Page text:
MENTAL WELLBEING AND TRANS PEOPLE
Transgender people are more likely to experience mental distress due to the social disapproval and discrimination that they encounter.
Research in the areas of employment, health provision, social exclusion and hate crime indicates that transgender or trans people (people who don’t conform to the traditional division of male and female) experience higher levels of discrimination, harassment and violence.
Consequently, transgender people are at a greater risk of depression, self-harm and suicide. A 2007 survey of 872 transgender people found that 34% of respondents had considered suicide. This is considerably higher than the general population.
Many transgender people have experienced:
- A lack of understanding from family, friends, employers, medical professionals and others
- Difficulty in finding work or retaining it once their background becomes known to others
- Rejection by family and friends
- Transphobic comments
- Violent intimidation on the streets and outside their homes
- Being stared at or laughed at when out shopping
- Bullying and name-calling
“The main issues that affect the mental wellbeing of trans people are related to discrimination,” says Ady Davis, a psychosexual therapist with the North-East Gender Dysphoria Service.
As a result of discrimination, transgender people can have conflicted and confused feelings. The conflict may lie within themselves. For example, if their transgender status goes against their religious beliefs.
The conflict may lie in their relationship with the people around them. Their parents, school or workplace may send the message that people expressing themselves in the opposite gender wouldn’t be tolerated. There’s also wider discrimination from society.
“Some trans people,” says Davis, “can’t do everyday activities such as going shopping without getting stared at, attracting comments, having their self-esteem knocked, or experiencing violence on occasion.”
“When you put them together, all these difficulties can have a massive impact on mental health,” says Davis.
“Trans people may isolate themselves, and they may experience feelings of depression, suicide or self-harm. For example, they may mutilate their bodies by trying to remove the parts they’re not happy with, such as their breasts or penis. They may also start using alcohol or drugs as a way to escape.”
WHEN TO ASK FOR HELP
You may be questioning your gender, or you may feel that you should be the opposite gender, or you may feel that you don’t have a gender.
“If this is a temporary doubt that lasts no more than a few months, it may be something you resolve yourself,” says Davis. “But if your feelings of gender discomfort are consistent, you can get support that can help you feel more comfortable with your gender identity.”
The first step is to see your GP. You’ll then be referred directly to a gender identity service or to the local mental health service. Many services provide help not just to the people directly affected, but also to their families.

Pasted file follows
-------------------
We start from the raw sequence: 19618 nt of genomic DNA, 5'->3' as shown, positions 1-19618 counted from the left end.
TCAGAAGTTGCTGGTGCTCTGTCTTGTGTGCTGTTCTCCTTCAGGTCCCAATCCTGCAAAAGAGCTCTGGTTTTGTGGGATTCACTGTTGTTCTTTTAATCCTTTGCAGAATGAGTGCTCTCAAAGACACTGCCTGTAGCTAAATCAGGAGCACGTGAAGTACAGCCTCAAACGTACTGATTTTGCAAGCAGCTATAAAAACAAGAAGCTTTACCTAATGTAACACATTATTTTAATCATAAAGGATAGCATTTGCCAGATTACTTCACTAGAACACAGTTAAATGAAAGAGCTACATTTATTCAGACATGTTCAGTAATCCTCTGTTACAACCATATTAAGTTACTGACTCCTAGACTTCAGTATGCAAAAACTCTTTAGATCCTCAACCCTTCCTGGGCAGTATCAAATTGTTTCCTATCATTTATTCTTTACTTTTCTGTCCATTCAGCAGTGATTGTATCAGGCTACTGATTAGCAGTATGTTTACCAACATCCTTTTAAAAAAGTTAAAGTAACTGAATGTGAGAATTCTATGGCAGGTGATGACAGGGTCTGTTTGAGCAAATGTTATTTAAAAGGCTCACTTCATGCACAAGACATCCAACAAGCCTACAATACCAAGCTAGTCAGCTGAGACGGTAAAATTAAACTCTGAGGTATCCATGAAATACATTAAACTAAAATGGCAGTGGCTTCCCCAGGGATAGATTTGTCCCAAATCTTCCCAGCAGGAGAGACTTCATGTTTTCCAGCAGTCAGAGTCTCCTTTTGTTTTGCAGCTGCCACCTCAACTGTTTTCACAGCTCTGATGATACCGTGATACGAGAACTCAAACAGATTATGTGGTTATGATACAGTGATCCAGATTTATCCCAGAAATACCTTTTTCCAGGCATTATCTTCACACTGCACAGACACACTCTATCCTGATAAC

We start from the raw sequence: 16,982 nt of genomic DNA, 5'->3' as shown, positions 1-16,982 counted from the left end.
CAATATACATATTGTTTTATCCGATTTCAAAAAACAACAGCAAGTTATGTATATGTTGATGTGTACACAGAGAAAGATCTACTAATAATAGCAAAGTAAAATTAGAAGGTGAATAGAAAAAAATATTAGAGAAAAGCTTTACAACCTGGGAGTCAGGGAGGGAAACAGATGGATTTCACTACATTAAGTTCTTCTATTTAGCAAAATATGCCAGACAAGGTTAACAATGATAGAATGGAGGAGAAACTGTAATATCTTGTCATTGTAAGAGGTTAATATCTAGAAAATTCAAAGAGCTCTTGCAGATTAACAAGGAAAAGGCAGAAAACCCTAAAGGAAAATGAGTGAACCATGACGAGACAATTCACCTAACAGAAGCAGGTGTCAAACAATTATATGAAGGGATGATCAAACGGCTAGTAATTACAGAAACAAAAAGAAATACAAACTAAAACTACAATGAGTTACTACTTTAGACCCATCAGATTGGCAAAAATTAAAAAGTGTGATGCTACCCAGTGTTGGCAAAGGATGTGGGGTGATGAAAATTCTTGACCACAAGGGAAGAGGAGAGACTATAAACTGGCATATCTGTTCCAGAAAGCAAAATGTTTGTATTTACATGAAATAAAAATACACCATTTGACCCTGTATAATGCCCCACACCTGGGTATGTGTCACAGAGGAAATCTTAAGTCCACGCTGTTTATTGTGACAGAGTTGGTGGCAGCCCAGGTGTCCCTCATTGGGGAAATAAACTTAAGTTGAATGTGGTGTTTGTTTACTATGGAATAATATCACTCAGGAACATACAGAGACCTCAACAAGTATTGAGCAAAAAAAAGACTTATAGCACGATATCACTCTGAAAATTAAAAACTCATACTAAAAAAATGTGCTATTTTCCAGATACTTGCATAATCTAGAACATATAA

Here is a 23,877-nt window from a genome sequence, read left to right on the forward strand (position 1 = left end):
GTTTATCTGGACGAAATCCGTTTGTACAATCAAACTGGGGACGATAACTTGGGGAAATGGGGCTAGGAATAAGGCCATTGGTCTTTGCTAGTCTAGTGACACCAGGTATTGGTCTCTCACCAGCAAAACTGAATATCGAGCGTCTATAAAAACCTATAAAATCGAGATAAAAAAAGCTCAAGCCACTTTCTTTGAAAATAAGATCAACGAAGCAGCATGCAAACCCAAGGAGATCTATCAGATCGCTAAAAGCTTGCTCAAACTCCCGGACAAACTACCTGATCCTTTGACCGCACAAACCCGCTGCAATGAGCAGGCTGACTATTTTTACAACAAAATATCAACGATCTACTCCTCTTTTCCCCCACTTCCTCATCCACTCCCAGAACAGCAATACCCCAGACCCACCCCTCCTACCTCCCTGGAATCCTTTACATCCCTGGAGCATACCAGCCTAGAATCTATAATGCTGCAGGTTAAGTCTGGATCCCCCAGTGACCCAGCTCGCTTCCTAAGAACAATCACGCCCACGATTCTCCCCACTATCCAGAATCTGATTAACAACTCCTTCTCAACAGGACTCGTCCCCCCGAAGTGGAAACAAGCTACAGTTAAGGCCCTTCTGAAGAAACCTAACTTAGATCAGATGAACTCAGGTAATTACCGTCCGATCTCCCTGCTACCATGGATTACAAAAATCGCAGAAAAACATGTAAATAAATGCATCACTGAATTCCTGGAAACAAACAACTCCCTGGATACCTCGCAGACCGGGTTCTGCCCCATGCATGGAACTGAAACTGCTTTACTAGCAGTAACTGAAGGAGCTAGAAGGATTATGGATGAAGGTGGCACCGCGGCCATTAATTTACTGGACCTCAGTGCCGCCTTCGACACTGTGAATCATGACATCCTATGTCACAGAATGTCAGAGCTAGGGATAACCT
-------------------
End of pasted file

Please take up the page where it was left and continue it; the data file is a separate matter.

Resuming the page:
You may prefer to get in touch with local support groups. To find groups in your area for transgender people and their families, contact any of the organisations listed in the Support pages of the website.
If you think that you’re depressed, or you’re having thoughts of self-harm or suicide as well as discomfort about your gender identity, get help immediately. Either contact your GP or helplines such as those listed in out helpline pages for confidential, non-judgmental emotional support.
WHAT TYPE OF PSYCOLOGICAL THERAPY IS AVAILABLE
Treatment depends on the individual’s needs. “For example, someone may want to express a female side but fear of telling a partner is preventing them,” says Davis. “In this case, a therapist would help the trans person to express those feelings, and to work out how they would be accepted in the relationship. The therapist may talk to the partner as well. If they accept it, that may be enough.
“All types of treatment generally aim to get someone to a point where they feel more content in their gender,” says Davis.
EMOTIONAL SUPPORT FOR TANS PEOPLE
As a result of discrimination and prejudice, many trangender people feel isolated. Meeting other transgender people and realising that you’re not alone can boost your confidence. Please look at our Support pages to find information on some sources of support. Also Focus: The Identity Trust run two support groups for people diagnosed with gender dysphoria. Please feel free to contact us regarding how to access support using the contact information.
FURTHER INFORMATION: NHS UK CHOICES WEBSITE: CLICK HERE
TRANS MENTAL HEATLTH STUDY
by the Equality Network 2012
This research represents the largest survey of its kind in Europe, providing ground-breaking data on trans people’s mental health needs and experiences, explored in the context of daily life, social/support mechanisms and when accessing healthcare and mental health services. Central here was an exploration of how the process of transitioning (social and/or medical) impacts mental health and wellbeing. The research was unique in its exploration of both the positive and negative impact that being trans has on mental health and wellbeing.